Evidently, we still have war and lots of it. I guess that makes room for a sequel, which I am not surprised to hear is already in production.

What Would Be My Kryptonite?

In the jejune mythology of American comic books, there is frequently a weak point in every superhero. I guess it started with Achilles in the Trojan War, who was immortal provided no one shot him in the heel. It was Paris (no relation to me) who found this out and hit the Achaean hero there with a poisoned arrow. With Superman, he lost his powers when he was exposed to Kryptonite, a fragment of the planet where he was born. For me, I would probably lose such powers as I have if someone dug up some dirt from the East Side of Cleveland, near the intersection of Harvard and Lee, and waved it in my face.

I guess what I’m getting at is that this comic book stuff doesn’t move me much any more. The young love it, because they feel powerless in the face of all us evil adults who want to put them down and make them take out the garbage and clean their bedrooms.


The Problem With Our Super Heroes

There’s a Reason for Ferguson and Baltimore

There’s a Reason for Ferguson and Baltimore

Violence is woven into the warp and woof of American life. When we are young, it takes over our dreams and make us imagine a super self that can take revenge on the bullies that steal our lunch money and slam us into the hallway lockers. Even when we grow up and become strong, we want to have an edge over all the people we imagine could harm us. Perhaps these people are Black or Mexicans; they’re not our kind of people. Hence, they represent a threat to us.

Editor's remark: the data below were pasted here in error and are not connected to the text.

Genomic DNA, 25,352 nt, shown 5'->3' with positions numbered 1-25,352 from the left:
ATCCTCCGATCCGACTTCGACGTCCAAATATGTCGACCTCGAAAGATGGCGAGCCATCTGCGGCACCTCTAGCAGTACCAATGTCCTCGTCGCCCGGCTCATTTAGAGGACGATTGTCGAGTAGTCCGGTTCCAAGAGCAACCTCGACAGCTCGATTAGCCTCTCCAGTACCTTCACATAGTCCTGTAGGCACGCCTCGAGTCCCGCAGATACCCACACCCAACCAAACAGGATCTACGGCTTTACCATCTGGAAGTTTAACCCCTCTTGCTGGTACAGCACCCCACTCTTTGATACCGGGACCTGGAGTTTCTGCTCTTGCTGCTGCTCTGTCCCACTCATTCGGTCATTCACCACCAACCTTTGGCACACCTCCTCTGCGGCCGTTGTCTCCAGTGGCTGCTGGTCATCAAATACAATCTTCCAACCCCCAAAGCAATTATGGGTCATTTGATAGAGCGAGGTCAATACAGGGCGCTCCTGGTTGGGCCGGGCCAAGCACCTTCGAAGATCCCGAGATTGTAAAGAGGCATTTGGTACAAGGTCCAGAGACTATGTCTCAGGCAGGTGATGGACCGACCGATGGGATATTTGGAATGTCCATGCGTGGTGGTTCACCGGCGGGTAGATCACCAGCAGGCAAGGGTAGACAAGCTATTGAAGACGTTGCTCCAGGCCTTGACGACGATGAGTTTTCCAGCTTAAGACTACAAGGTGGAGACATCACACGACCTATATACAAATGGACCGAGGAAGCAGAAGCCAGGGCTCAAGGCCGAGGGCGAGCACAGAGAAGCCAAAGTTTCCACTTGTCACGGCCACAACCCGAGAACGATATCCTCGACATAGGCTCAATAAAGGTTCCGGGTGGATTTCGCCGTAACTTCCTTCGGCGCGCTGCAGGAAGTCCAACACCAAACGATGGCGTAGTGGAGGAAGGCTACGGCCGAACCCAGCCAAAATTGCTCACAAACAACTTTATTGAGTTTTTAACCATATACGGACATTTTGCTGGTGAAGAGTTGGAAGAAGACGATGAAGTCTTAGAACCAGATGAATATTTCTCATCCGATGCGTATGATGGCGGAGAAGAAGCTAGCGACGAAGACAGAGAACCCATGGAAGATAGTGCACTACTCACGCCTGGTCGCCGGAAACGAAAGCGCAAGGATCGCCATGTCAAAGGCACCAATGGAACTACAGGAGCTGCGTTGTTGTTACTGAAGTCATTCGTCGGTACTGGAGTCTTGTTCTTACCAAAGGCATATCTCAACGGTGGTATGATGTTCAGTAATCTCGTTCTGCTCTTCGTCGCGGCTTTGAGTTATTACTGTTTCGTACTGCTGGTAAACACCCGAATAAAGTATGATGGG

Perhaps we don’t get into our superhero uniform and cosplay our way out of trouble. Instead, we get guns and use them when we are threatened. We go in for such nonsense as “open carry” and claim that we, in the spirit of the Second Amendment, constitute a militia. But we really don’t. Instead, perhaps our wives yell at us or make eyes at Ralph next door. We pull out our guns and blast away. Or Junior gets upset that Little Bobby stole his tricycle. He knows where Daddy keeps his loaded gun. He find it, and before you know it he’s on the evening news.

Notice that our superheroes are not interested in getting along with people, in negotiating calmly with them. It’s either blood, or you’re a wuss. We make fun of Europeans for being more civilized than us, but down which mean street would you prefer to walk? Laugavegur in Iceland’s Reykjavik? or Hough Avenue in Cleveland?

In his novel The Adventures of Kavalier and Clay, Michael Chabon depicted the cartoonists who created America’s superheroes as transferring the Jewish Ghetto hero that was the Golem to American streets. The problem is, things got out of hand. The translation went awry.

I’m not saying the superheroes are to blame: It’s just that they represent one of the elements in American life that symbolize the mess that we’re in.